Date: February 9, 2009
Contact: Carol Connelly, Director,
Media & Communication Services, ext. 5267, email@example.com
PNC Named to President's Community Service Honor Roll
WESTVILLE – Purdue University North Central has for the third consecutive year been named to the President's Higher Education Community Service Honor Roll for exemplary service in recognition of its students and their “exemplary service efforts and service to America 's communities.”
The Community Service Honor Roll is the highest federal recognition a school can achieve for its commitment to service learning and civic engagement. Honorees were chosen based on a series of factors including scope and innovation of service projects, percentage of student participation in service activities, incentives for service and the extent to which the school offers academic service learning courses.
The Honor Roll is a program of the Corporation for National and Community Service, in collaboration with the Department of Education, the Department of Housing and Urban Development, and the President's Council on Service and Civic Participation. The President's Higher Education Community Service Honor Roll is presented during the annual conference of the American Council on Education.
In recent years, PNC has eagerly taken on community service projects and faculty members have increasingly worked service learning into their classroom curricula.
“Our students consistently commit their time and talents to a number of worthwhile service learning projects that have provided immeasurable benefit to our community. We've come to realize that students who volunteer their time to the community as students in high school and college set a pattern of volunteerism that lasts through their adult lives,” said Dr. James B. Dworkin, PNC chancellor. “Our students are visible members of the community and pitch in to help in so many different ways. They are to be commended for their efforts.”
Recent studies have underlined the importance of service learning and volunteering to college students. In 2006, 2.8 million college students gave more than 297 million hours of volunteer service, according to the Corporation's Volunteering in America 2007 study. Expanding campus incentives for service is part of a larger initiative to spur higher levels of volunteering by America 's college students.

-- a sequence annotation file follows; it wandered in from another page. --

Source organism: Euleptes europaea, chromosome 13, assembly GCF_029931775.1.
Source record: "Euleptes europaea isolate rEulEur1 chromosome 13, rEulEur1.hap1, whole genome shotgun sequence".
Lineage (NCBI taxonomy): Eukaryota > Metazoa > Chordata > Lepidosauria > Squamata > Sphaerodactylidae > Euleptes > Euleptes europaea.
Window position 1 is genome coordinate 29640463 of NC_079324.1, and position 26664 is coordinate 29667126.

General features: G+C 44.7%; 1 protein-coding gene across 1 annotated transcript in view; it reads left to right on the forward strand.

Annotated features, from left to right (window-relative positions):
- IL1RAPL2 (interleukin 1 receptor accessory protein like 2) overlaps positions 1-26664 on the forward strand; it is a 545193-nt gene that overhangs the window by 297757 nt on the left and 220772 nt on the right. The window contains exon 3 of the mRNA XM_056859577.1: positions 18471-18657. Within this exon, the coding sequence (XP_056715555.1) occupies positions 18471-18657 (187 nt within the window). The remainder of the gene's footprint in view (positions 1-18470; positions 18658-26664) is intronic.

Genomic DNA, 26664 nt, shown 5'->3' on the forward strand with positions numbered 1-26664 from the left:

PNC student activities in the community include:
Since January 2000, the Architectural Design - Light Commercial and Institutional class has provided architectural assistance to area non-profit organizations considering building projects. Clients include: Michiana Resources, Michigan City ; Porter-Starke Services, Valparaiso and Spiritual Science Church , Michigan City.
Students in the Construction Club and those in the Organizational Leadership and Supervision Servant Leadership Class have a history of helping with the Rebuilding Together Duneland Project. Students have raised money for the project and dozens of students have donated many hours of work to paint, remodel, repair and refurbish homes of people who cannot do the work themselves.
More than 50 students participated in Martin Luther King Jr. Day events throughout the community on MLK day, working more than 200 volunteer hours at the LaPorte YMCA, Michiana Resources and Stepping Stone shelter's Bridge daycare center.
PNC softball players and their fellow students hosted a Breast Cancer Walk another other fund-raising activities to donate money to the Susan G. Komen Foundation to help fund breast cancer research.
Baseball and softball players also volunteered to ring bells for the Salvation Army during the holidays.
In July, PNC students made a return trip to Mississippi to help with Habitat for Humanity. What started out as a trip to help Habitat for Humanity in the wake of Hurricane Katrina has resulted in a series of return trips to continue a commitment to help residents of Tutwiler , Mississippi build and rehabilitate homes there.
This is the 20th year that PNC tax and accounting students have offered free assistance to provide basic income tax return preparation to individuals with low to moderate incomes, individuals with disabilities and the elderly through the Internal Revenue Service's Volunteer Income Tax Assistance (VITA) program.
The Communication Department Small Group Discussion class traditionally assists not-for-profit agencies in developing and implementing various public relations and marketing strategies. Students have helped Michiana Resources; American Red Cross of LaPorte County; Mixed Up Mutts, LaPorte; Christian Community Action (CCA), Valparaiso and Michigan City Area Schools.
Students in Advanced Presentational Speaking have worked with students in the Michigan City Safe Harbor after-school program and students in Approaches to the Study of Interpersonal Communication participated in the "School Buddies" mentoring program.
“I offer heartfelt congratulations to those institutions named to the 2008 President's Higher Education Community Service Honor Roll. College and university students across the country are making a difference in the lives of others every day – as are the institutions that encourage their students to serve others,” said American Council on Education President Molly Corbett Broad.
PNC students are part of a national trend that sees college students volunteering at record levels T he Higher Education Research Institute (HERI) reported that two-thirds of students entering college believed it was very important to help others, the highest percentage in the last 25 years. In 2006, 2.8 million college students volunteered more than 297 million hours worth an estimated a total of $5.6 billion, according to HERI.